Relevant to learning and stress, corticotropin-releasing hormone binding protein (Crhbp) is also found within QTL 13b. Crhbp regulates the activity of CRH (corticotropin releasing hormone), a stress hormone in the HPA axis (Westphal and Seasholtz, 2006), and is upregulated following stress (McClennen et al., 1998). The HPA axis has a complex relationship with learning and memory- transient activation results in enhancement of learning and memory (de Kloet et al., 1999), while persistent activation levels results in cognitive deficit (de Kloet et al., 2005). Enoch et al. reported that dense whole genome linkage scan of hippocampal activation assessed by EEG resulted in a linkage peak containing crhbp (Enoch et al., 2008). Crhbp is found at greater levels in high avoidance rats compared to low avoidance rats (Sabariego et al., 2011). Additionally, mutations in Crhbp were associated with anxiety disorders in a Plains Indian population and alcohol use in Caucasians, suggesting a role for Crhbp in stress-induced phenotypes (Enoch et al., 2008). These results suggest Crhbp may be a marker for fear learning in a stress context.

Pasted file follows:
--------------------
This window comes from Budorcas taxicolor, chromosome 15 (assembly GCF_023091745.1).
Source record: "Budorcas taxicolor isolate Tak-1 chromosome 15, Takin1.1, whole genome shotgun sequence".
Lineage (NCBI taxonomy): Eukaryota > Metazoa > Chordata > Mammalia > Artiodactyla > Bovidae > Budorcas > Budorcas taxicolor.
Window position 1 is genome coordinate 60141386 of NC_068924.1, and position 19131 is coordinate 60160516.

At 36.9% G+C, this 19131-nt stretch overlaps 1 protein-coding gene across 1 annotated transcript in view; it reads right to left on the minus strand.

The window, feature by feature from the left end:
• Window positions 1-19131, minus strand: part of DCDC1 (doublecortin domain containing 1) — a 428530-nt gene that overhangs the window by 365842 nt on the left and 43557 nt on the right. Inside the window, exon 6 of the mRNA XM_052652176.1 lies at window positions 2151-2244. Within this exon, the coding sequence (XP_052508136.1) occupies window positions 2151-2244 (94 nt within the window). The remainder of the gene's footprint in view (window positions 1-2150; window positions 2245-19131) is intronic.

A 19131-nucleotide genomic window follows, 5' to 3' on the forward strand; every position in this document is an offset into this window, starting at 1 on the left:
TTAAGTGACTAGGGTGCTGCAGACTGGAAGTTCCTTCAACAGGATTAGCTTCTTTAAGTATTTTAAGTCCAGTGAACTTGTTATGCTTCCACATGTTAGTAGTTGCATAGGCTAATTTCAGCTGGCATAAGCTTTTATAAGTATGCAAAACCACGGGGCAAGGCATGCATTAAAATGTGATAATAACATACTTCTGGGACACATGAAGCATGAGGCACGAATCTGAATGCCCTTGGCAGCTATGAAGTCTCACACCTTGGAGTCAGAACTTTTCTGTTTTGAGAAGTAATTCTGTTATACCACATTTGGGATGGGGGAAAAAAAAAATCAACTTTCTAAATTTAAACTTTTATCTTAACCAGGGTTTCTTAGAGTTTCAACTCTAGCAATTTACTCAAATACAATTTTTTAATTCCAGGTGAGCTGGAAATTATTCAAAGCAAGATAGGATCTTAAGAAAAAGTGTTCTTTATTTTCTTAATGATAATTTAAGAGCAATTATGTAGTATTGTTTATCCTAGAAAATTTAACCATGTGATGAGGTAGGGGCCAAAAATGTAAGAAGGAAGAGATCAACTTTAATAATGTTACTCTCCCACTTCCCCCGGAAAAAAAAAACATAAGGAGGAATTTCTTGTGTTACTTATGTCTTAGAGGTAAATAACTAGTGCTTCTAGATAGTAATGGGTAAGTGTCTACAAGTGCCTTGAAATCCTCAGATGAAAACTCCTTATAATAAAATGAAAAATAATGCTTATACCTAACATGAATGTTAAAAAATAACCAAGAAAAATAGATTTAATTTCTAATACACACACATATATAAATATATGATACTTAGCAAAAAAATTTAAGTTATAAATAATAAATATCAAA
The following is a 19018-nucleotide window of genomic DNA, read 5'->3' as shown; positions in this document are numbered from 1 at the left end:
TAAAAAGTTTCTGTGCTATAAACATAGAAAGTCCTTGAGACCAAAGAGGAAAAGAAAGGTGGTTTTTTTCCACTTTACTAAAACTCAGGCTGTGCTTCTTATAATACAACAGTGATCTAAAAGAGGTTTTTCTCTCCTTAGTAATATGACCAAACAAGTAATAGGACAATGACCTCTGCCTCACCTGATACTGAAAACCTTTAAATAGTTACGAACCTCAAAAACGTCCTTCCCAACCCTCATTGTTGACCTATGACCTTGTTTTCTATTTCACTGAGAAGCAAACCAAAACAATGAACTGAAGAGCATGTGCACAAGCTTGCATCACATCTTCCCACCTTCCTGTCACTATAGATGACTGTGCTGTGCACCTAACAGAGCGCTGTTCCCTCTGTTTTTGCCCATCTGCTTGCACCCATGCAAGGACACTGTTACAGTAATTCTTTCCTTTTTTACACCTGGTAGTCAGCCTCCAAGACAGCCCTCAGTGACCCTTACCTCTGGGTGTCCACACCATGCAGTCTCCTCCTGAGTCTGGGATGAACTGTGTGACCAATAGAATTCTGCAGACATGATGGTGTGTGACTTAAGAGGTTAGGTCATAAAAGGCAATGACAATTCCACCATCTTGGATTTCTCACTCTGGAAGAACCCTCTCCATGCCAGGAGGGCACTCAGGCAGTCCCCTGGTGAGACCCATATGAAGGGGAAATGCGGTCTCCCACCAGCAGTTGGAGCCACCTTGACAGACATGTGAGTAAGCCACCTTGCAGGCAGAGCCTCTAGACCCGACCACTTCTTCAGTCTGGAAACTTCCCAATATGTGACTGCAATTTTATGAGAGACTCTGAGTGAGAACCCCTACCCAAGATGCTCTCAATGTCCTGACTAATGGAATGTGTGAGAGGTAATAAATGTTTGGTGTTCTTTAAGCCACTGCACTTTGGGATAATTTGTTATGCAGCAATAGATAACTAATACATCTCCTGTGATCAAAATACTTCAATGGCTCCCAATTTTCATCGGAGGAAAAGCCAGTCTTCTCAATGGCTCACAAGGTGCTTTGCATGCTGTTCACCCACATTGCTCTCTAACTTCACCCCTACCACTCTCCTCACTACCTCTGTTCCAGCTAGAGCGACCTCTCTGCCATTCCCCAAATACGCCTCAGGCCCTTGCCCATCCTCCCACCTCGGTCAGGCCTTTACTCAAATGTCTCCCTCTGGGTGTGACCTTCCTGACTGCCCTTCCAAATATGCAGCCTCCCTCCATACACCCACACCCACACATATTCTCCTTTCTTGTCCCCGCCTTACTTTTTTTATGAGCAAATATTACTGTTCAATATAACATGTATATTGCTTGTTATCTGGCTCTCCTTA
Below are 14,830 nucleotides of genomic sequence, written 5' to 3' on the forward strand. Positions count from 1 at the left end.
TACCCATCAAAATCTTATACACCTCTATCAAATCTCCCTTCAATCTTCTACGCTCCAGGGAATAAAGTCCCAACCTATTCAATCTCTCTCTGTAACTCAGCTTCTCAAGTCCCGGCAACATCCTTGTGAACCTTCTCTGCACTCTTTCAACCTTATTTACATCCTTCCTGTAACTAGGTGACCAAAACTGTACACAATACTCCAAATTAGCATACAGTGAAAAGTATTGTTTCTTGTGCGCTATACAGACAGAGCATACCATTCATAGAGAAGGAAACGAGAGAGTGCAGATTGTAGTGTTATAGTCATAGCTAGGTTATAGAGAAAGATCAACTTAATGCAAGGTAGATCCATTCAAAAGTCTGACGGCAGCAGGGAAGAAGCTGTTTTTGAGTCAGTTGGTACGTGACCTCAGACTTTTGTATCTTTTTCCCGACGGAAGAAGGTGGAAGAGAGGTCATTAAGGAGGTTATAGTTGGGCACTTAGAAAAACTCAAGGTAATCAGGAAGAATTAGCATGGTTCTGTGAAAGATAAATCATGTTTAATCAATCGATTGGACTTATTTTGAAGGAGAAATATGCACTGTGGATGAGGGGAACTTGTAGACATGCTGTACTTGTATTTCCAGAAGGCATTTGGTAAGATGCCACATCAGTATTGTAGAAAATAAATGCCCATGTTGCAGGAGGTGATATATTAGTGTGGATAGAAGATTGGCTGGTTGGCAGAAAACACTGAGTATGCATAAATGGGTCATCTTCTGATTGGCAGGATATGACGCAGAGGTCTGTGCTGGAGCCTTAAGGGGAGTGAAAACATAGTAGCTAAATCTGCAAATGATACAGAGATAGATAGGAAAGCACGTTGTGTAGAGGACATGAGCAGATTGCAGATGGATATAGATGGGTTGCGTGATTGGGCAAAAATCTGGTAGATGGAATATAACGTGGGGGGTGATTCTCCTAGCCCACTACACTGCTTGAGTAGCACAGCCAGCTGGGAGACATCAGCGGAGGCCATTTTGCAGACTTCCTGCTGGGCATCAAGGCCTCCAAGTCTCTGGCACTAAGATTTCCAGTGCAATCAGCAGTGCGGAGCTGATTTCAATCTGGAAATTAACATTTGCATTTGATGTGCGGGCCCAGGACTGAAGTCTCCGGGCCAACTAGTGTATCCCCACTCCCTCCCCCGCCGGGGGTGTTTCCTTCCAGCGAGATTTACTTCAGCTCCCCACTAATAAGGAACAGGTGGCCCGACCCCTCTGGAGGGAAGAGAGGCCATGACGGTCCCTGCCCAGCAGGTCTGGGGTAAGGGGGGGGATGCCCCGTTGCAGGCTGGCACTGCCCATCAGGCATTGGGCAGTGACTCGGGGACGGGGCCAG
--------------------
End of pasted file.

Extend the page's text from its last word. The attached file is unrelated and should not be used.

Also associated with fear learning in both control and chronic stress populations, QTL X was identified for the freezing to training and tone (Days 1 and 3) and absent for context (Day 2). Genes within this region may play a role in the incorporation of the auditory cue and aversive stimulus. Fibroblast growth factor 13 (Fgf13) is located at the LRS peak of QTL X and has a well described role in learning and memory (Wu et al., 2012). Expressed in cortical neurons, Fgf13 is linked to X-chromosome-linked mental retardation in humans (Itoh and Ornitz, 2008). Interestingly, the expression of the Mef2c (QTL 13b) and Fgf13 in the hippocampus are positively correlated (genenetwork.org, Rho = 0.543, P = 0.00356). Thus, genes in both QTLs 13b and X may interact for the expression of learning phenotypes.